Another point lost on FERC, although it has been made at public hearings, is that part of the importance to tribal members of restoring the flows is the knowledge that the Falls are free flowing and no longer desecrated by diversion.


In 1993 president Clinton signed into law the Religious Freedom Restoration Act. It states that before interfering with anyone’s religions practices, the federal government must be able to show a “compelling interest” in doing so. This power project is licensed by the federal government. Does 1% of Puget’s power sales and a potential and barely perceptible power rate increase constitute a compelling interest?

Executive Order Protecting Sacred Sites

President Clinton issued his Executive Order 13007 on May 24, 1996 to provide protection for Native American sacred sites on federal lands. The EO requires agencies to “(1) accommodate access to and ceremonial use of Indian Sacred sites by Indian religious practitioners and (2) avoid adversely affecting the physical integrity of such sacred sites.” Is FERC, a federal agency, accommodating Indian religious practitioners and avoiding adversely affecting the integrity of Snoqualmie Falls by recommending continued diversion of the Sacred Waterfall?

Executive Order on Environmental Justice

President Clinton, in February 1994 issued an executive order concerning environmental justice. The E.O. requires federal agencies to develop environmental justice strategies that “identify and address disproportionately high and adverse human health or environmental effects of its programs, policies and activities on minority populations and low income populations.” Does diversion of this Sacred Waterfall constitute environmental justice or is it an “adverse environmental effect” of a federal agency’s policy?

National Environmental Policy Act

The National Environmental Policy Act requires a detailed analysis of proposed alternative uses of Snoqualmie Falls. The FEIS only does a detailed analysis of power production. The Environmental Protection Agency (EPA) criticized FERC for their lack of analysis of Decommissioning in the draft EIS, stating, “This alternative analysis [decommissioning] is very speculative and does not appear to have been very well researched.”

In the final EIS, although FERC claims, “The decommissioning alternative…[was] developed specifically for traditional cultural uses and values in response to Native American statements that only full natural flows would support such uses and values,” they respond to EPA’s criticism, stating, “At present, the disposition and management of the project after Decommissioning is uncertain.” Does this constitute a detailed analysis of decommissioning?

Coastal Zone Management Act

The FEIS proposal for continued diversion (referred to as the “minor upgrade”) violates the Washington State Costal Zone Management Act.

Federal Power Act

The Federal Power Act (FPA) requires that FERC give equal consideration to both power and non-power values. Although FERC has finally admitted, “The Snoqualmie Falls Hydroelectric Project represents a relatively small source of electric power,” they claim, “Snoqualmie Falls helps maintain voltage control and adequate power factor in an area susceptible to voltage stability problems.” Puget Power now purchases 60% of their power load. They have declined offers of additional power, based on lack of need. Would the purchase of an additional 1%, the amount needed to replace power from a decommissioned Snoqualmie Falls power plant, be too much to ask in consideration of non-power values such as preservation of a sacred site?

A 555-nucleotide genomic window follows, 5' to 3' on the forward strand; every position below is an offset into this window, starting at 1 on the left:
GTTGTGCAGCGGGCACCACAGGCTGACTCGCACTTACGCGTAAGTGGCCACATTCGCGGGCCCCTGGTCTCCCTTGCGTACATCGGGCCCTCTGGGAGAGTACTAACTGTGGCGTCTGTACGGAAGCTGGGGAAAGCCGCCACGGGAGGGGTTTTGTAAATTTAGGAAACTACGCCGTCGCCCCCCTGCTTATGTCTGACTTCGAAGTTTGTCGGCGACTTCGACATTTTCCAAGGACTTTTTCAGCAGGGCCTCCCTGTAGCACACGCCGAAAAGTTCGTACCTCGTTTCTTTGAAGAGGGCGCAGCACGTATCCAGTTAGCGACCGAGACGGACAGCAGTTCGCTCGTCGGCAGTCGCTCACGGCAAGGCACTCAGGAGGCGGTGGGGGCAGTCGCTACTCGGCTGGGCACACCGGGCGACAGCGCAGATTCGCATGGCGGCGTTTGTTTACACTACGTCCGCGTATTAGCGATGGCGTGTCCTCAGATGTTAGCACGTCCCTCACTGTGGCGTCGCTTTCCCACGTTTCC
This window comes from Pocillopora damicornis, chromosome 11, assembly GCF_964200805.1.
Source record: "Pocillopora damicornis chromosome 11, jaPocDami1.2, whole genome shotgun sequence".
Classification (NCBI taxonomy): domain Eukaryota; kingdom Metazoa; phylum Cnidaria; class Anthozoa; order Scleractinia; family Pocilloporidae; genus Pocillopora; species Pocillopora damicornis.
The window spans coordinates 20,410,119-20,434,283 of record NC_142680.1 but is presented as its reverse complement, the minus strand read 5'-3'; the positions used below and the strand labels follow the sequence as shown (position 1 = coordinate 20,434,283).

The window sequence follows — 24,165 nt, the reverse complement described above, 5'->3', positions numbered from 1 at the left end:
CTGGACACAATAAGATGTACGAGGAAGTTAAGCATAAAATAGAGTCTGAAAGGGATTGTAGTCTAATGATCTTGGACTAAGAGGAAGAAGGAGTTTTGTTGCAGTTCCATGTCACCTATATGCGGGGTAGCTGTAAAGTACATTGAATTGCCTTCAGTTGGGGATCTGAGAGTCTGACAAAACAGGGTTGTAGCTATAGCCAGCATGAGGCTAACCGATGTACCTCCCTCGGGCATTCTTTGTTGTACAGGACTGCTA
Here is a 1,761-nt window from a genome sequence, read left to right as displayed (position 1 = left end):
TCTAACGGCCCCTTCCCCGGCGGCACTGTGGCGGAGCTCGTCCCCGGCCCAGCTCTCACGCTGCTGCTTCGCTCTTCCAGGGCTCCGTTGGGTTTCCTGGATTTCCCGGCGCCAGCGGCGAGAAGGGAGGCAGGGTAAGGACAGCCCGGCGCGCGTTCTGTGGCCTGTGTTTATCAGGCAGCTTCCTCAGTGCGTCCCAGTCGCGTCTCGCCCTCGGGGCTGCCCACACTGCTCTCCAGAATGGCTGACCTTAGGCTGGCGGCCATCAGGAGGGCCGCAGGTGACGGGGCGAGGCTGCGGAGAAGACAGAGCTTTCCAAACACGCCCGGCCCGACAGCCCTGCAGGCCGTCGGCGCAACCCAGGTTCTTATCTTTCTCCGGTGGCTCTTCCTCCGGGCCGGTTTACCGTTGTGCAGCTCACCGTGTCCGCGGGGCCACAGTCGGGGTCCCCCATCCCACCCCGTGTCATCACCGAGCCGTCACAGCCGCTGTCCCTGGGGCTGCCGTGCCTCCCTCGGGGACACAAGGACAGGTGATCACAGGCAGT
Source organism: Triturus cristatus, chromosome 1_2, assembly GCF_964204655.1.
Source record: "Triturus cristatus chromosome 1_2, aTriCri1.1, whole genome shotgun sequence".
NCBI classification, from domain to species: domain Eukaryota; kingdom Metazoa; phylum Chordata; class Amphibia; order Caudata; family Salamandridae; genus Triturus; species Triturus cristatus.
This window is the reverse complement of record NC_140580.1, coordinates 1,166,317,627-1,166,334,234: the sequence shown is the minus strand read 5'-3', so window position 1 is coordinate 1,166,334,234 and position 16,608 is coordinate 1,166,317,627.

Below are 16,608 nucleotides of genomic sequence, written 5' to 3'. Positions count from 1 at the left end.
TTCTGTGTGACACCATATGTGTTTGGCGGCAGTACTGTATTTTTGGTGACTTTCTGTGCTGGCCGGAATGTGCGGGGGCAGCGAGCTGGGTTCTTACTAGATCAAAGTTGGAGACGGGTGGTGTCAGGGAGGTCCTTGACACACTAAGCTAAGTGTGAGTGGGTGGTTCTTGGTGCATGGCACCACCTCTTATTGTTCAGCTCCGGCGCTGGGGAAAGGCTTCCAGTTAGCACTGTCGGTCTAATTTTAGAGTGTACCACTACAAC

FPA also requires FERC to make a decision in the best interests of the public. Is desecrating a sacred site in our best interest? Is diversion of a 268′ sacred waterfall which draws 1.5 million tourists annually in our best interest?


FERC staff has made their recommendation to the FERC commissioners that Puget Power be allowed to continue to divert Snoqualmie Falls for 40 more years, the period of the next license. Now it is up to the commissioners to make their licensing decision.

To help the Snoqualmie Tribe preserve Snoqualmie Falls as a sacred site, please write the people listed below. The following resolution was provided by the Snoqualmie Falls Preservation Project as a letter writing guide:

WHEREAS, Snoqualmie Falls is sacred to the Snoqualmie Tribe and is a world class waterfall that attracts one and a half million visitors annually; and

WHEREAS, the Tribe together with the Native American Task Force of the Church Council of Greater Seattle and the Washington Association of Churches and supporters from across this region, is working to preserve Snoqualmie Falls “for all people, for all time”; and

WHEREAS, Puget Sound Power & Light Co. is a highly respected private utility, whose leadership in energy conservation and service to its customers and shareholders has long been appreciated; and

WHEREAS, Puget Power has operated a hydroelectric generating facility at Snoqualmie Falls since 1898; and because the license for the hydrofacility having expired on December 31, 1993, the public has, for the first time, an opportunity to comment on the diversion of water away from Snoqualmie Falls to generate electrical power; and

WHEREAS, recent deregulation of the electric industry and negligible demand for the small amount of hydroelectric energy generated by Puget Power at Snoqualmie Falls indicate that a refurbished, relicensed project costing more than $30 million is not in our region’s best interest; and

WHEREAS, the new suburban parkway, major housing developments at Snoqualmie Ridge and the recent sale of the Salish Lodge and Falls Crossing to a convention center developer call for a regional effort to preserve the waterfall and its natural surroundings, “for all people and for all time”; and

WHEREAS, the highest and best use of spectacular Snoqualmie Falls would be as the central feature of the natural, cultural landscape envisioned for a regional, publicly controlled, “Spirit of the Falls” Sanctuary Park;

NOW, THEREFORE, BE IT RESOLVED THAT, we the undersigned call upon our elected officials and park management agencies, decision-makers, shareholders and rate-payers of the following parties – Snoqualmie Tribe, City of Snoqualmie, Metropolitan King County, State of Washington, Puget Sound Power & Light Co, FERC, U.S. Army Corps of Engineers – to formulate a vision and commitment for a regional, cooperatively managed park at Snoqualmie Falls “for all people, for all time.”